Texas Electric Choice: The Power is Yours. Use It.

Lynne Kiesling

I declare our conference on the experience of electricity restructuring in Texas on Friday at AEI a success! In regulatory policy analysis we usually don’t do a good job of telling the stories of successful institutional change, so I thought it was really important to highlight the Texas experience so that other regulatory organizations could learn from their experience.

The Dallas Morning News had an article Saturday reporting on some of the remarks from the conference, including my comment that residential customers were inertial and slow to switch away from their incumbent retailer, even when natural gas and coal prices rose in 2004 and 2005. I think this consumer inertia is a fruitful area for research: what institutional design features are important for enabling markets to evolve while countering that inertia? You can’t grab consumers by the throat and force them to shop; you also can’t allow their inertia to stifle the development of decentralized market processes that benefit so many other consumers as well as innovative producers. So the institutional design challenge is to reduce the information costs and switching costs that create the inertia. I think the Texas PUC did a lot of that and achieved a lot of success, especially if you evaluate their electricity experience relative to telecom competition.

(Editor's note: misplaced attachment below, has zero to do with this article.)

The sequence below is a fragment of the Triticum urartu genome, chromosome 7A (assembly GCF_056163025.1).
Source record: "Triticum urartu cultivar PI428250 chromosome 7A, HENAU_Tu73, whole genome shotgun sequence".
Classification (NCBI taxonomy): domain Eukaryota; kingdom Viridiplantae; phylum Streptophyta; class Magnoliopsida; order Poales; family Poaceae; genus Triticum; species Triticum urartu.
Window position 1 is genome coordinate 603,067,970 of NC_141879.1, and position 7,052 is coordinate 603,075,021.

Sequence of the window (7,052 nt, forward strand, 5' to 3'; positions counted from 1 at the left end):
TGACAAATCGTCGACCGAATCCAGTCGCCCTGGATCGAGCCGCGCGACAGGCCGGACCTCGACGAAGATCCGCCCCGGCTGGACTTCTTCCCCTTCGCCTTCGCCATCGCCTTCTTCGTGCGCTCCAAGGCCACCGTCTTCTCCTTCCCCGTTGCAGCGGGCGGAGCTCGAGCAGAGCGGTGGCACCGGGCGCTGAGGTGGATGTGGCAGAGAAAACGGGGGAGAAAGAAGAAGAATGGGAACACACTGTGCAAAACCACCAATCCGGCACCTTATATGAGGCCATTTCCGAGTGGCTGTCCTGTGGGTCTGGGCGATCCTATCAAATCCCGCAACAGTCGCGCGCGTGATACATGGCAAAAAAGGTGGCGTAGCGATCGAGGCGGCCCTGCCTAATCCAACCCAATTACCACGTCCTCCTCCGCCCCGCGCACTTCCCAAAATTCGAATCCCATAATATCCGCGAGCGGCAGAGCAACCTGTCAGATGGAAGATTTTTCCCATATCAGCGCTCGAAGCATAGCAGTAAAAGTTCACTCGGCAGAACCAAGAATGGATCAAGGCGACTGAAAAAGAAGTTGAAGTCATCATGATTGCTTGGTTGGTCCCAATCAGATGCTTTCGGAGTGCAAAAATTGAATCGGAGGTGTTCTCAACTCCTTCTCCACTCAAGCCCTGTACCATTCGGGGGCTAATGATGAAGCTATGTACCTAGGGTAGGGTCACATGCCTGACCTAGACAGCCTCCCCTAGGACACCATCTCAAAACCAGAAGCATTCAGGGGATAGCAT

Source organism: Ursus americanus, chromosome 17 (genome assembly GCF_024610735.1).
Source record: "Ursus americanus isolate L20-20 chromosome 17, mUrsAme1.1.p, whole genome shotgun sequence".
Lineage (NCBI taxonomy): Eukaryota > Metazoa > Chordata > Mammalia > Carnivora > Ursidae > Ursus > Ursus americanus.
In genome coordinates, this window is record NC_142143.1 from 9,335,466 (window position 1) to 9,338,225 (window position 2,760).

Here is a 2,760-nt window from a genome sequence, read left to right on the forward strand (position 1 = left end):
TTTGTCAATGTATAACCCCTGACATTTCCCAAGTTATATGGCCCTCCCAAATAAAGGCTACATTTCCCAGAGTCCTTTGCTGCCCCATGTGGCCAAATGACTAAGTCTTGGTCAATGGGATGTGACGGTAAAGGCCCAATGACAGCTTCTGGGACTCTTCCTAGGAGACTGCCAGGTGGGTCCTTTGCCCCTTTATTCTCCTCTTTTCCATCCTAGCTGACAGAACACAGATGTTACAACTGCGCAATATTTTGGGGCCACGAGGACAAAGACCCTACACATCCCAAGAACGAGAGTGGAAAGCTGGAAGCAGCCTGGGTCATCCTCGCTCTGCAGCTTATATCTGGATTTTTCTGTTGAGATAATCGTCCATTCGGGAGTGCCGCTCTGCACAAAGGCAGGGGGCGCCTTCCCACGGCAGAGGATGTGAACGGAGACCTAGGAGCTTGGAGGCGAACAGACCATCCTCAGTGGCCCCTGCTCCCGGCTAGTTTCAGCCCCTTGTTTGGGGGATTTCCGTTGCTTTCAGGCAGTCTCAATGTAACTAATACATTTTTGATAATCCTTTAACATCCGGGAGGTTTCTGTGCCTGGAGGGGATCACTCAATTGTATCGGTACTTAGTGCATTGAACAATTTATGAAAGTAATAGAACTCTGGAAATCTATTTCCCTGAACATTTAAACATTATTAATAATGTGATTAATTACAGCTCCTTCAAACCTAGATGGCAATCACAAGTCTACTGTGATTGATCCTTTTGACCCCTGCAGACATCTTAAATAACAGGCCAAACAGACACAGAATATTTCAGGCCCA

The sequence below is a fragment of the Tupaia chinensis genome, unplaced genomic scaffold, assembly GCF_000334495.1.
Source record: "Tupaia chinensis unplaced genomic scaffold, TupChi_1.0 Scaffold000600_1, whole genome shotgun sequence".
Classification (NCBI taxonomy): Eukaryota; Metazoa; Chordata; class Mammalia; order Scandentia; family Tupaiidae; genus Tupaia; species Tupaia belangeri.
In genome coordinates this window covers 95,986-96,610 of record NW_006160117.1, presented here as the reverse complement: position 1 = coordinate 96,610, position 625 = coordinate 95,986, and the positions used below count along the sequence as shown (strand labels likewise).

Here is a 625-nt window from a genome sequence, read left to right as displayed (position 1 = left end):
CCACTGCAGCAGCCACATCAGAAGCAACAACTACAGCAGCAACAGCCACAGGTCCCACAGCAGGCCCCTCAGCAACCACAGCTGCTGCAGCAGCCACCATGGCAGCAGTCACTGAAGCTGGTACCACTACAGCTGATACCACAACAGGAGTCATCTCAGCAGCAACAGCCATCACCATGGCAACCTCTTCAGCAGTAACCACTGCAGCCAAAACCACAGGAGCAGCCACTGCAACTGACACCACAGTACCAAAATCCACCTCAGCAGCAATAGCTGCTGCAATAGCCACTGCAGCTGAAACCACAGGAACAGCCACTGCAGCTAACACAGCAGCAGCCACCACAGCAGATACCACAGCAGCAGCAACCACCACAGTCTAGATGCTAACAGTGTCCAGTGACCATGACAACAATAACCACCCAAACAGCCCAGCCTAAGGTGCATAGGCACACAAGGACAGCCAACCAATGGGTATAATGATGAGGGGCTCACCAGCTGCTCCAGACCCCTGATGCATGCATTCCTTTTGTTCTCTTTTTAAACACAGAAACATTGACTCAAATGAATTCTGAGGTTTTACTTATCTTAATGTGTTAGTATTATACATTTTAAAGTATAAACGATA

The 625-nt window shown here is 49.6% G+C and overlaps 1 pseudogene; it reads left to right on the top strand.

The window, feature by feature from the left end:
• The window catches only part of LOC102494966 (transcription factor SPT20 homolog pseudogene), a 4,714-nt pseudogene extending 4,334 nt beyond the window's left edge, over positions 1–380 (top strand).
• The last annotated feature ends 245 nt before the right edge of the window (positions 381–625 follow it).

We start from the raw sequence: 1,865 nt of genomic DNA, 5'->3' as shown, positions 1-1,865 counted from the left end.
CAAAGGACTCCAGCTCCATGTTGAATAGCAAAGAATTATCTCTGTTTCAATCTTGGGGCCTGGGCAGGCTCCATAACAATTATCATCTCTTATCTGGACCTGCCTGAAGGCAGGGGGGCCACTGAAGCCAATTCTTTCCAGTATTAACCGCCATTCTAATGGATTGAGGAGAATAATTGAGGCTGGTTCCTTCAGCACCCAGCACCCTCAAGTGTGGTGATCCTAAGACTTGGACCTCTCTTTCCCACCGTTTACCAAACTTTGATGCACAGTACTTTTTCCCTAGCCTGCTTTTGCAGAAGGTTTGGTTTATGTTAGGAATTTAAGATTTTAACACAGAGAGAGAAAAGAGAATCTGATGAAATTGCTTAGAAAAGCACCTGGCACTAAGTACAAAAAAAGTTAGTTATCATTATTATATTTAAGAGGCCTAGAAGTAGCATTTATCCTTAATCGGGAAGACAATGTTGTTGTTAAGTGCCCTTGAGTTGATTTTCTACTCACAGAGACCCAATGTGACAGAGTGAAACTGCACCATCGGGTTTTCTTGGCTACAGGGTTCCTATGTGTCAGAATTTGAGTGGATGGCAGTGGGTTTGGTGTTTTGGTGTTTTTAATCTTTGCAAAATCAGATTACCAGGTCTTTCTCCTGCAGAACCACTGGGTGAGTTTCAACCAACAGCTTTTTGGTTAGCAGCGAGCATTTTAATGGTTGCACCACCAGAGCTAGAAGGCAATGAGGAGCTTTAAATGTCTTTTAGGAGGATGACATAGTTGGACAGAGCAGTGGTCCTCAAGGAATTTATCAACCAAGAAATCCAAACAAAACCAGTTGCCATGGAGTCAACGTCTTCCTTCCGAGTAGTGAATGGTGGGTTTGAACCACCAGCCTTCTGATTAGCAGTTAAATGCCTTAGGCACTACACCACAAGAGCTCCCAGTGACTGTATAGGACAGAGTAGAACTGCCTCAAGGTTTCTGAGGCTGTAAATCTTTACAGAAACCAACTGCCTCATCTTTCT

On a more personal note, due to the generosity of Parviz Adib (of APX and formerly of the Texas PUC), I’ve now got a new, highly-treasured possession:

tx choice pin

The power is ours.

One thought on “Texas Electric Choice: The Power is Yours. Use It.

  1. Lynne, congratulations on the conference and thanks for introducing yourself during the lunch break!

    I particularly enjoyed the afternoon panel with you, Andy Kleit, Steve Puller, and Tim Brennan. In addition to your comments about the ‘inertial customer’ conundrum, I was struck by Steve Puller’s discussion of the wholesale market, and the degree to which large generators exercise market power versus small firms behaving in (surprisingly) unsophisticated ways. This seemed like another riddle for regulators, in terms of how to encourage the most efficient competitive wholesale market possible.

    All best,

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